They’re a very intriguing pair to watch.
AH: They’re almost monarch-like, Game-of-Thrones-like power-hungry siblings, and there’s a closeness that is born out of that, in trying to gain a goal. Hopefully, they don’t get separated or turn on each other. So we’ll see what happens.

Episode 1 ended with Teresa and Christian nabbing Declan’s massive drug shipment. Can you preview how this will shake out in Episode 2?
AH: It’s one of those things like at the end of Season 1, where that little string is the beginning of the unravelling. It’s not going to be tied up by Episode 2. It’s just going to get more and more complicated, and the stakes are going to get higher and higher. So this is totally, just as you said, the tip of the iceberg of how these characters are intertwining and trying to gain power. It’s an intricate unravelling, and it’s just getting started.

The meeting between Declan and the twins was pretty intense. Will we see more face-to-face encounters between them, and what was it like squaring off with Kim Coates?
AH: Actually, it’s funny, it doesn’t happen a ton because we’re constantly in different cities in the show, so that is really one of only a couple of scenes where we get to speak face to face. And the way we shot the show, we were block shooting, so that was actually the last scene we shot of the whole series. So by that time, I had worked with Kim for three months. And to be honest, it was very intimidating coming onto the show and being, in a sense, his enemy, because he’s Kim Coates, and he plays the ultimate villains. But by the time we did that scene, we were just so relaxed, and we played a lot, and it was just really fun. I think it was one of our favourite scenes to do.

Speaking of villains, you just ended your run as Lilith on Shadowhunters, so you also know a thing or two about playing baddies. What do you think the secret is to playing a great villain?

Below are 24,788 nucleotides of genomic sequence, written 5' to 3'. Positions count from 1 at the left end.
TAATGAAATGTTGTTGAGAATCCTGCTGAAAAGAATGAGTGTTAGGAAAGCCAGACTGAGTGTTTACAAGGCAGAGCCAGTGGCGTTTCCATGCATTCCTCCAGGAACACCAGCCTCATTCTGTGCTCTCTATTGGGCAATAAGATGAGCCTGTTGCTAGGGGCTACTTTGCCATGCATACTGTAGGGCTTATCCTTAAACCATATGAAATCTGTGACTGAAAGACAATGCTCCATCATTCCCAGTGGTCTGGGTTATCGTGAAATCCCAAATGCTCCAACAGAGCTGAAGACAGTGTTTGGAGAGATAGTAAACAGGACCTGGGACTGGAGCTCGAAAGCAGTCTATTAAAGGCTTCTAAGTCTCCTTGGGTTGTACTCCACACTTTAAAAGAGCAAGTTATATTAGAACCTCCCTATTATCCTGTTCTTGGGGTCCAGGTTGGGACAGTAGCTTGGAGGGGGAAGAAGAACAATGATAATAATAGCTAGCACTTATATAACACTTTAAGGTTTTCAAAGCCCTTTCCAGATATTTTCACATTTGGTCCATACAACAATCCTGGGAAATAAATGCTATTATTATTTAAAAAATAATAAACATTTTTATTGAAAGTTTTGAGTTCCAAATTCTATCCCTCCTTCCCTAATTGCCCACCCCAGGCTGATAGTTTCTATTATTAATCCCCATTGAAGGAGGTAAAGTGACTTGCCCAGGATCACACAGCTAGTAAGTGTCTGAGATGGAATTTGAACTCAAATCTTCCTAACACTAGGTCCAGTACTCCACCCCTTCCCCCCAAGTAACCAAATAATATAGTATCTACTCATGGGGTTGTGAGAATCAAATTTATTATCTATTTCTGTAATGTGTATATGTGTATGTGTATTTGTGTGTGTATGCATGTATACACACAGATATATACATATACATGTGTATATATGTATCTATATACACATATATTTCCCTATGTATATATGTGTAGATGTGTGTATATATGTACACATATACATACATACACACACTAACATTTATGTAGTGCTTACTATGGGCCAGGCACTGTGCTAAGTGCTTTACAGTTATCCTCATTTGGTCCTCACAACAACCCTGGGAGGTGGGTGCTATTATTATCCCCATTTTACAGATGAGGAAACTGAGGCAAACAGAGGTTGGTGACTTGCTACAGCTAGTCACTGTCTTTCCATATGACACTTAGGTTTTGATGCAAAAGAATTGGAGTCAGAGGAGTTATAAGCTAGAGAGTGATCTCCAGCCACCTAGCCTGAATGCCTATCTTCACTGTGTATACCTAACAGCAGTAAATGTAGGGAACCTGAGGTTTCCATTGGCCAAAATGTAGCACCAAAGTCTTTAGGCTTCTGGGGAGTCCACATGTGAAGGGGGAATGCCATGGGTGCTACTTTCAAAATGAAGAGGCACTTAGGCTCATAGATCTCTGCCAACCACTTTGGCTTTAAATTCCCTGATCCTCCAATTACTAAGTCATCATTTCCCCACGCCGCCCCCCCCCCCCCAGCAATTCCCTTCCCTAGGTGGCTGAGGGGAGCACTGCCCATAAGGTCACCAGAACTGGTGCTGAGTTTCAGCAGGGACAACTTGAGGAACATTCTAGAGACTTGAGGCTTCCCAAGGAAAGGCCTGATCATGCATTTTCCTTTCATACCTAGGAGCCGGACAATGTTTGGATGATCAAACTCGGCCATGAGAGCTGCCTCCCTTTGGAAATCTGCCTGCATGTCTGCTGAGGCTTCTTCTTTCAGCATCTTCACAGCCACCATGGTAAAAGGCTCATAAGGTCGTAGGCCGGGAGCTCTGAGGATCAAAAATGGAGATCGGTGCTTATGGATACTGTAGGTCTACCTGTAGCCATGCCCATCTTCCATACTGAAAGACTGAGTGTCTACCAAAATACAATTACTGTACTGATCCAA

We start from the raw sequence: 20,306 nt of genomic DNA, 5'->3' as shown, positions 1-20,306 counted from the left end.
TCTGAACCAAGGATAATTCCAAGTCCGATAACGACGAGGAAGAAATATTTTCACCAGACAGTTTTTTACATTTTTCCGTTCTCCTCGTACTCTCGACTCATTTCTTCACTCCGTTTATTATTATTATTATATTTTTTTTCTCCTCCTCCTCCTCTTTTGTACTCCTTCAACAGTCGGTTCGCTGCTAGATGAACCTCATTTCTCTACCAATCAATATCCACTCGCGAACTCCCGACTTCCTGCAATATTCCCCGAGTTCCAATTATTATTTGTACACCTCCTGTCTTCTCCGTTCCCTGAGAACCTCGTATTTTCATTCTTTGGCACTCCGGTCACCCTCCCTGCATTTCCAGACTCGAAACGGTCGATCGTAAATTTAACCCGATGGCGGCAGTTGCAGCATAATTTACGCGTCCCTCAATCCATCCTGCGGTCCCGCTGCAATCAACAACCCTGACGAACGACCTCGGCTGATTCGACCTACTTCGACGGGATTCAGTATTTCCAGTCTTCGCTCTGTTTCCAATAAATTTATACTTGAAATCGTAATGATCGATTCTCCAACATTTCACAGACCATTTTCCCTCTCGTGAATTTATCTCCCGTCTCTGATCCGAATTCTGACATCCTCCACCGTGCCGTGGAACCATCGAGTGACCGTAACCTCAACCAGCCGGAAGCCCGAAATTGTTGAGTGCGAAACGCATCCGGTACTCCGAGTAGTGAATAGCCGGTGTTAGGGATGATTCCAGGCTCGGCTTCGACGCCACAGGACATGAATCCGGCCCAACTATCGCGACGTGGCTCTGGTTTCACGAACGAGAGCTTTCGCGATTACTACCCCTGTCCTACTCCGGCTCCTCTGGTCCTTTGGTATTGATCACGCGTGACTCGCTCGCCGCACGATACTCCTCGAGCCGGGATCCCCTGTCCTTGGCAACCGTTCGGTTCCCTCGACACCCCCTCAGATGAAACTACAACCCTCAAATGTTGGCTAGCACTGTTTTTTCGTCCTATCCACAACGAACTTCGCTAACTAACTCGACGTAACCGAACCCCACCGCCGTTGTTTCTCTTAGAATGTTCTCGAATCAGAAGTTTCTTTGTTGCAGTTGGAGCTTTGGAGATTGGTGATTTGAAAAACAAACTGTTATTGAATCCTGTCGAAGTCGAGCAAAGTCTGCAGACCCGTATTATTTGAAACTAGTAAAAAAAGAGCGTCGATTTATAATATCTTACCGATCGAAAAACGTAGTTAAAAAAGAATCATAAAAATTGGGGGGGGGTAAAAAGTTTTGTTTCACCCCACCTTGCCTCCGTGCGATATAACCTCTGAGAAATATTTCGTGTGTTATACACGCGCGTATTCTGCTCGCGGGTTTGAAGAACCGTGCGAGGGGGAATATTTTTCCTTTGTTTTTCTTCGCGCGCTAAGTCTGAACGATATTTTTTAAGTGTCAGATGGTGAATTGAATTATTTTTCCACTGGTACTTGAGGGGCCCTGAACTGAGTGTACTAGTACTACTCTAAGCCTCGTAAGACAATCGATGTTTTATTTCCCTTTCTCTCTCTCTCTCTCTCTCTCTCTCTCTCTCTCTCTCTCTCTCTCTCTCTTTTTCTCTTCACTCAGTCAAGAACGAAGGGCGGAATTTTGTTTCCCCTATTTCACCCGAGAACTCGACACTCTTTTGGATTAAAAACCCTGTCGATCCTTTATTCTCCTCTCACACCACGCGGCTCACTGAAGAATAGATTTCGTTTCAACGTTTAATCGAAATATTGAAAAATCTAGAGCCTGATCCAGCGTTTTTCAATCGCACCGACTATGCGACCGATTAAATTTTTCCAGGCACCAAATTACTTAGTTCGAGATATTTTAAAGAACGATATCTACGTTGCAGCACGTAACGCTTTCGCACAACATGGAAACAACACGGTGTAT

AH: I think the biggest thing is always having a character who has something to do and is doing it for reasons they believe are just and right. With Shadowhunters, even though it was fantastical, Lilith was trying to bring her son back. And if you believe in that, and you’re being told whatever you need to do, you do it. And I think it’s similar with Teresa. I think her father trusts her, and she wants to make him proud and she wants to get to the top of her career, even though that’s organized crime, and she’ll do anything that she needs to do. I think if the writing allows for the character to have a justified reason for doing what they do, then you can start to believe it and do some crazy things.

What did you enjoy most about working on Bad Blood?
AH: I think one of the biggest things is I love the writing. Michael did such a fabulous job, and having a shorter series of eight episodes really allowed us to develop our characters and the storylines. And, obviously, the ensemble of actors is really incredible. So we all really got to sink our teeth into something, and we all gave it our all. The environment on set was really creative and collaborative.

You also recently wrote and directed a short film, The Give and Take. Where can people catch that?
AH: It’s doing the festival circuit. The next stop is at the Austin Film Festival on Oct. 26.

Bad Blood airs Thursdays at 8 p.m. ET/PT on Citytv.

Images courtesy of Rogers Media.

A.R. Wilson

A.R. Wilson

A.R. Wilson has been interviewing actors, writers and musicians for over 20 years. In addition to TV-Eh, her work has appeared in Curve, ROCKRGRL, Sound On Sight and Digital Journal. A native of Detroit, she grew up watching Mr. Dressup and The Friendly Giant on CBC, which led to a lifelong love of Canadian television. Her perpetual New Year's resolution is to become fluent in French.
A.R. Wilson